- Pain management doctors. Workers who suffer shoulder injuries may also seek help from pain management physicians to treat their pain, typically after the surgeon has done everything he or she can do, but there remains residual pain.
- Physical therapists. Most workers who have a shoulder injury, whether or not they’ve had surgery, will normally need to spend numerous sessions with a physical therapist. The therapist provides exercises that helped to strengthen the shoulder and the muscles around the area of the injury. Treatments can take weeks or months before the worker is able to return to his/her job. In some cases, workers may need to trade for a longer period of time.
Workers with any type of shoulder injury will often have difficulty performing routine personal tasks such as eating, sleeping, brushing their hair, driving, or any type of household activity. The same thought applies for their ability to do their work. Most workers who have a shoulder injury need to stop working until their pain and shoulder injury are properly treated. Even when workers do return to work, they may need to work subject to physical restrictions such as not lifting objects that weigh more than 20 pounds.
Some shoulder injuries, particularly in older workers, may not be amenable to repair, or the repairs may not provide sufficient relief or restoration of function, and accordingly may require what is known as a reverse shoulder replacement.
Workers who suffer shoulder injuries are generally entitled to the following benefits in North Carolina and in Virginia:
- Payment for all reasonable and necessary medical bills;
- 2/3rds of their average weekly wages until their injury reaches the stage of maximum medical improvement (MMI);
- Workers who return to work with restrictions are normally entitled to 2/3rds of the difference between their average weekly wage before their injury and a lower wage after they return to work – that they may be paid because of their job restrictions, otherwise known as temporary partial disability payments;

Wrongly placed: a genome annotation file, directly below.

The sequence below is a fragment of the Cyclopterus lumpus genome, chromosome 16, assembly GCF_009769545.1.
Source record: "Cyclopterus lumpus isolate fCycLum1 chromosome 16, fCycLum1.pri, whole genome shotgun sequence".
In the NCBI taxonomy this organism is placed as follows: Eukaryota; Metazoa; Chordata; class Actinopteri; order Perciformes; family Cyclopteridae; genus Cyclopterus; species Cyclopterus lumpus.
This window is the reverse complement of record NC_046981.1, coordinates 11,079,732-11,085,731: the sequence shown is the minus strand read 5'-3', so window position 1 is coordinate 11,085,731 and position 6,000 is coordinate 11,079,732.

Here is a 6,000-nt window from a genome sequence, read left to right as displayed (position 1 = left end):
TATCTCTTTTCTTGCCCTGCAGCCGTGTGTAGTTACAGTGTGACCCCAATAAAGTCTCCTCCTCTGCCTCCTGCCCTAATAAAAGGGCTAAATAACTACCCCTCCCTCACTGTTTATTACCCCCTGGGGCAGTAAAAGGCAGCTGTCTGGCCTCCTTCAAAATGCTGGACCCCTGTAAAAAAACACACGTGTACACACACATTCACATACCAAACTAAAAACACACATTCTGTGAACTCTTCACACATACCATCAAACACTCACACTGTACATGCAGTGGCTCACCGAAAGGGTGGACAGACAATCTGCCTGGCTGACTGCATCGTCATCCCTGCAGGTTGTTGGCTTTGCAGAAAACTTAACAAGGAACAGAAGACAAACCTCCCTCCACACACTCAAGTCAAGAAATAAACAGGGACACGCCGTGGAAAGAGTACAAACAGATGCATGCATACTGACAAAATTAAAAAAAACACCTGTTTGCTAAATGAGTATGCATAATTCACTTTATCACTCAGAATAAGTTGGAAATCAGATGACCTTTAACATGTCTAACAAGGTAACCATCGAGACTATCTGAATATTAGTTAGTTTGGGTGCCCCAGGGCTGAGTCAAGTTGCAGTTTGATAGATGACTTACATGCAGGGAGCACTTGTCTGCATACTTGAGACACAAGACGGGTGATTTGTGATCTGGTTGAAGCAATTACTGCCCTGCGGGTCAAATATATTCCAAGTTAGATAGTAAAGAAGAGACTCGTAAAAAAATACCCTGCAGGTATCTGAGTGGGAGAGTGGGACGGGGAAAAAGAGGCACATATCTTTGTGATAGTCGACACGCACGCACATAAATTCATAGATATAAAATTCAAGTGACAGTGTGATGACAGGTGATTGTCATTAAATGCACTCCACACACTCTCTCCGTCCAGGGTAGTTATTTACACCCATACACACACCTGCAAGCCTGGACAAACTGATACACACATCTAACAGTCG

- If there is a permanent injury, there may be additional possible benefits the injured work may be entitled to for permanent partial impairment to the injured body part, which insofar as the shoulder would be called either the right or left upper extremity.
As a recent case shows, attorney Miller fights aggressively for his clients. This fight includes efforts by the physicians hired by the employer’s insurance company who may argue your shoulder injury is due to a pre-existing condition.
North Carolina and Virginia workers’ compensation lawyer Joe Miller has helped thousands of injured workers obtain just recoveries. He understands just how life-altering a serious shoulder injury can be. He works with your physicians to ensure that you get the medical help you need – and that your employer does not force you back to work before your injuries have been treated and healed. To review your shoulder injury claim or any other work injury claim with a seasoned workers’ compensation lawyer, call lawyer Joe Miller, Esq., at 888-667-8295. or use my online contact form to schedule an appointment.
Employees in North Carolina and Virginia can also now fill out our New Electronic Case Review. The link is a new way of communicating with clients that we’re offering – to allow workers to contact us remotely during the pandemic.